- How much does Australia spend on aid?
- What does Labor's current national platform say about aid?
- Where can I find more information?
In dollar terms, Australia’s aid budget reached it’s peak under Labor in 2012-2013 at about $5 billion per year. After the Coalition Government’s successive cuts the aid budget is frozen at about $4 billion so that it is actually decreasing in real terms into the future, after taking inflation into account.
As a proportion of Gross National Income (GNI), our aid budget is projected to decrease to its lowest ever recorded level at 0.22 per cent. This is 22 cents out of every 100 dollars of national income being used for aid. The internationally agreed targets for aid spending by wealthy countries is 0.7 per cent of GNI, reaffirmed in the Sustainable Development Goals (SDGs).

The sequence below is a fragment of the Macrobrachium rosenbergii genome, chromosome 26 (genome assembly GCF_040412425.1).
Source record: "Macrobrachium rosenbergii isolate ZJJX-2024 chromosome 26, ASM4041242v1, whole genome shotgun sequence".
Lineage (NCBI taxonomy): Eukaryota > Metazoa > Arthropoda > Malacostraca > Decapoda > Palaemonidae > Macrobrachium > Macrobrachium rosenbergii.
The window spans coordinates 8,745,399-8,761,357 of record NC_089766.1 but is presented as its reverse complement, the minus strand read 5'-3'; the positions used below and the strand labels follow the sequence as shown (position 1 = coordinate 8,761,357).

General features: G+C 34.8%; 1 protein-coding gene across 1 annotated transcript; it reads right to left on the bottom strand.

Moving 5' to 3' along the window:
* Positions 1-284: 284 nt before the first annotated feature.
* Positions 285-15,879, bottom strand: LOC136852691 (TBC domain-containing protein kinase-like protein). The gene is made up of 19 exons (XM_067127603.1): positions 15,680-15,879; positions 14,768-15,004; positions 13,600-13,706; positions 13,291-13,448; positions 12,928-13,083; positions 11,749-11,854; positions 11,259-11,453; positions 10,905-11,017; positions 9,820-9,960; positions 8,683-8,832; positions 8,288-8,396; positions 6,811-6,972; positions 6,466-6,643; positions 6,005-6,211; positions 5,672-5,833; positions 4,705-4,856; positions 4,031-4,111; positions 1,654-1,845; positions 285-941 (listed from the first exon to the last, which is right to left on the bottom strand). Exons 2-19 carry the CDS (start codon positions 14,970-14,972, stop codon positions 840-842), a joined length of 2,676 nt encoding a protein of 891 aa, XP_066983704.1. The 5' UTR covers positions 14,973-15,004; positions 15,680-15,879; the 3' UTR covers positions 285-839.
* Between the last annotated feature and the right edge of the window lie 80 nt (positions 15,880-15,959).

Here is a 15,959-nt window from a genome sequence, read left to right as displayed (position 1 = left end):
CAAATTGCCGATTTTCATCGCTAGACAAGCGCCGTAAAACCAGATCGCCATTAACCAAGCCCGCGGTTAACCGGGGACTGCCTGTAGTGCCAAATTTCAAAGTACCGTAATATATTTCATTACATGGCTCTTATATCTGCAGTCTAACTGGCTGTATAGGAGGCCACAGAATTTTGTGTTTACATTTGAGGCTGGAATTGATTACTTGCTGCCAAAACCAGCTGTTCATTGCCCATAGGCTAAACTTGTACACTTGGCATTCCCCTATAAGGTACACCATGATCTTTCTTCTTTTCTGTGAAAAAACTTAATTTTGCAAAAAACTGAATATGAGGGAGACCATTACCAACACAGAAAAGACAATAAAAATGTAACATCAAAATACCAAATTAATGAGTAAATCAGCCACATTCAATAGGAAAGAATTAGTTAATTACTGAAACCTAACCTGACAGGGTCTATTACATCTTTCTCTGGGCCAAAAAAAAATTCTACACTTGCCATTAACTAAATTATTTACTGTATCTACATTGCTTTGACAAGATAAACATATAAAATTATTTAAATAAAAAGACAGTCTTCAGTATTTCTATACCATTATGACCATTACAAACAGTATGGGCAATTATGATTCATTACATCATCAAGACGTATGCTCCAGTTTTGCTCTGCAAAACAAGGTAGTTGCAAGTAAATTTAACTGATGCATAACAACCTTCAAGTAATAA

(For the record we think it's pretty great, but it could be even better!)
Labor’s current platform states:
“Labor will grow the Australian aid program and increase Official Development Assistance to internationally accepted levels. Australia should do its fair share internationally, and work with the international community to achieve the longstanding funding targets reiterated by the SDGs. Labor will, over time, achieve a funding target for the aid program of at least 0.5 per cent of Gross National Income.”
Australia has a lot of incredible people doing work on aid and international development.
You can check out the NGO sector's Campaign for Australian Aid to get a more detailed idea of the impact our aid can have.
Or head over to hear the latest from the trade union movement's global justice organisation: Union Aid Abroad - APHEDA.